The filmmaker’s intent was to seek out and document the remaining vestiges of traditional Tibetan song and dance, which had become increasingly elusive in the wake of the Cultural Revolution imposed on the country by the Chinese government following the Tibetan Rebellion of 1959. And, as intended, the first third of the film does deliver an interesting sampler of the region’s folk dances and unique indigenous music, which (oddly enough) seems to share a spooky tonality with Native American chants (at least to my armchair ethnomusicologist’s ears).
One thing it most decidedly does not share so much in common with is Chinese music (which most Westerners, frankly, would likely assume that it would). While this latter observation is most certainly not lost on Tibetans, it seems to have been to the Chinese government, which has made concerted efforts, beginning with the Cultural Revolution era and going forward, to replace all traditional Tibetan melodies with Chinese pop songs that sing the praises of the Communist regime.
One Tibetan interviewee (now an exile) recounts the introduction of radio broadcasts in the 1960s that delivered the populace a steady diet of the aforementioned propagandist pop. Most Tibetans, who traditionally were all culturally ingrained to literally “make their own kind of music” and express themselves daily in song and dance, had never even seen a radio before; it was referred to as “the sound box”. The interviewee’s father would warn him, “From that thing, there’s nothing to hear. It’s just for transforming ‘us’ into ‘them’.” When you think about it, those are actually very astute and wise words- because one could apply that exact credo to our own MSM today.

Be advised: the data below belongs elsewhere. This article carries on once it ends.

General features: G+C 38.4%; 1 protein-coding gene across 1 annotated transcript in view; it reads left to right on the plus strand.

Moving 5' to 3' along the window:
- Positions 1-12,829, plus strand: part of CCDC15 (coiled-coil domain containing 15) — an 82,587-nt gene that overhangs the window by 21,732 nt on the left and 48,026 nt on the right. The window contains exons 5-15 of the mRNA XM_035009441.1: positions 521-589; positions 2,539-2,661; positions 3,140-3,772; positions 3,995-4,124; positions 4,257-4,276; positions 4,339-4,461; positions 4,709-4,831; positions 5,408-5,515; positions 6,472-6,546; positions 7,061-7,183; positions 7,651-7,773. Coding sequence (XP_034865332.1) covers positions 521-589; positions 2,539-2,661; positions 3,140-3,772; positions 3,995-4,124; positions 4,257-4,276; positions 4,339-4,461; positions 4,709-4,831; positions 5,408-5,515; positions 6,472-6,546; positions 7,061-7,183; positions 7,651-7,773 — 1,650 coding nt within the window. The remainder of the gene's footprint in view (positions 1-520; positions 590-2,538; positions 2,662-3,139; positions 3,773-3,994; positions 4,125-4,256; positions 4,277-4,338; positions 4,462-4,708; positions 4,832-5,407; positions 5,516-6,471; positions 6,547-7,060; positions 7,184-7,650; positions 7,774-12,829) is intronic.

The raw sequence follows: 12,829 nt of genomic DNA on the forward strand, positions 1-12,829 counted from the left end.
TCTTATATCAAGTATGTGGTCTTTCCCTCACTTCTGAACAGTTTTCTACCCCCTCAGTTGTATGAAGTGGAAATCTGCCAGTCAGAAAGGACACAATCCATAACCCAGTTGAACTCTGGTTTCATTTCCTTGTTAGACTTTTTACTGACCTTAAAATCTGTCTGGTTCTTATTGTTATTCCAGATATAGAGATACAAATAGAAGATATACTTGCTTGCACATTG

The “second” film within the film is a very personal story, precipitated by a profoundly life-changing event for the director that occurred two months into filming. While driving to visit his father, he was stopped at a checkpoint and grilled by Chinese intelligence agents, who confiscated his camera, videotapes and notes. What happened next? You guessed it-he was accused of “spying” (that good old standby trumped up charge favored by oppressive regimes everywhere) and sentenced to 18 years in prison (without a trial).
Undaunted, Choephel continued his project. Fellow prisoners (many of them political dissidents) were more than happy to share their knowledge of traditional songs, which the director transcribed on cigarette wrappers. When this makeshift archive was discovered and seized by prison officials, Choephel began to commit the songs to memory (life imitating the art of Fahrenheit 451). The studious and mild-mannered Choephel also experienced a classic “prison conversion” which transformed him from objective researcher into political activist. “I had joined the (‘Free Tibet’ movement) struggle,” he tells us in the voiceover. Thankfully, after a tireless one-woman campaign by his devoted mother galvanized a celebrity-studded cause célèbre that in turn caught world media attention, he was released in 2002, after six years of imprisonment (for “health reasons”, according to the Chinese government’s rather transparent attempt at a face-saving spin).
Tibet in Song may begin as an academic culture study, but, not unlike the director’s own personal transformation, it becomes a surprisingly inspirational and unexpectedly moving story. What more could you demand from a film? Singing and dancing? Well, actually…